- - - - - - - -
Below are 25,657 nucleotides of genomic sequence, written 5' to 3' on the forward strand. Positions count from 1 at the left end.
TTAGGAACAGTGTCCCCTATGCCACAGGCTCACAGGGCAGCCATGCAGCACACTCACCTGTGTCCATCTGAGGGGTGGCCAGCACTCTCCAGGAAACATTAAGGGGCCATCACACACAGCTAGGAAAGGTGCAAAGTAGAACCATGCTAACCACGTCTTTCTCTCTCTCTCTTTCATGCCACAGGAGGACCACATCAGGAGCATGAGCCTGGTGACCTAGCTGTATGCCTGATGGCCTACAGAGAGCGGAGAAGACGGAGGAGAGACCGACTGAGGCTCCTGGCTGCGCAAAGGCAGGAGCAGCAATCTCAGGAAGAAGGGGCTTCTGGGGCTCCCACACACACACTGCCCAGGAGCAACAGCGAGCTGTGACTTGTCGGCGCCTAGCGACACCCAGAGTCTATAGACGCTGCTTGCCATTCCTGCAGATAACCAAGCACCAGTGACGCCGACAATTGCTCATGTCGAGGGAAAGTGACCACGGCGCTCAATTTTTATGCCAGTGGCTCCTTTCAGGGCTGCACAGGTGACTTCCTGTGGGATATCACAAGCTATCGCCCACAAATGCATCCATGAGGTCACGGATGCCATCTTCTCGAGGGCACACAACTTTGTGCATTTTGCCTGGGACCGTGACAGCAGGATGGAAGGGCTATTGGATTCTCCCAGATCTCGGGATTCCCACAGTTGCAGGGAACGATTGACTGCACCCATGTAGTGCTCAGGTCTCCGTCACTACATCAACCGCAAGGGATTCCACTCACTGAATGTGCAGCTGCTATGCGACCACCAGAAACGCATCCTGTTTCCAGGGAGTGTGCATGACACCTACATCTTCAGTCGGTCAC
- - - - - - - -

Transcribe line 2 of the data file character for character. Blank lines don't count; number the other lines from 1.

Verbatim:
TTAGGAACAGTGTCCCCTATGCCACAGGCTCACAGGGCAGCCATGCAGCACACTCACCTGTGTCCATCTGAGGGGTGGCCAGCACTCTCCAGGAAACATTAAGGGGCCATCACACACAGCTAGGAAAGGTGCAAAGTAGAACCATGCTAACCACGTCTTTCTCTCTCTCTCTTTCATGCCACAGGAGGACCACATCAGGAGCATGAGCCTGGTGACCTAGCTGTATGCCTGATGGCCTACAGAGAGCGGAGAAGACGGAGGAGAGACCGACTGAGGCTCCTGGCTGCGCAAAGGCAGGAGCAGCAATCTCAGGAAGAAGGGGCTTCTGGGGCTCCCACACACACACTGCCCAGGAGCAACAGCGAGCTGTGACTTGTCGGCGCCTAGCGACACCCAGAGTCTATAGACGCTGCTTGCCATTCCTGCAGATAACCAAGCACCAGTGACGCCGACAATTGCTCATGTCGAGGGAAAGTGACCACGGCGCTCAATTTTTATGCCAGTGGCTCCTTTCAGGGCTGCACAGGTGACTTCCTGTGGGATATCACAAGCTATCGCCCACAAATGCATCCATGAGGTCACGGATGCCATCTTCTCGAGGGCACACAACTTTGTGCATTTTGCCTGGGACCGTGACAGCAGGATGGAAGGGCTATTGGATTCTCCCAGATCTCGGGATTCCCACAGTTGCAGGGAACGATTGACTGCACCCATGTAGTGCTCAGGTCTCCGTCACTACATCAACCGCAAGGGATTCCACTCACTGAATGTGCAGCTGCTATGCGACCACCAGAAACGCATCCTGTTTCCAGGGAGTGTGCATGACACCTACATCTTCAGTCGGTCAC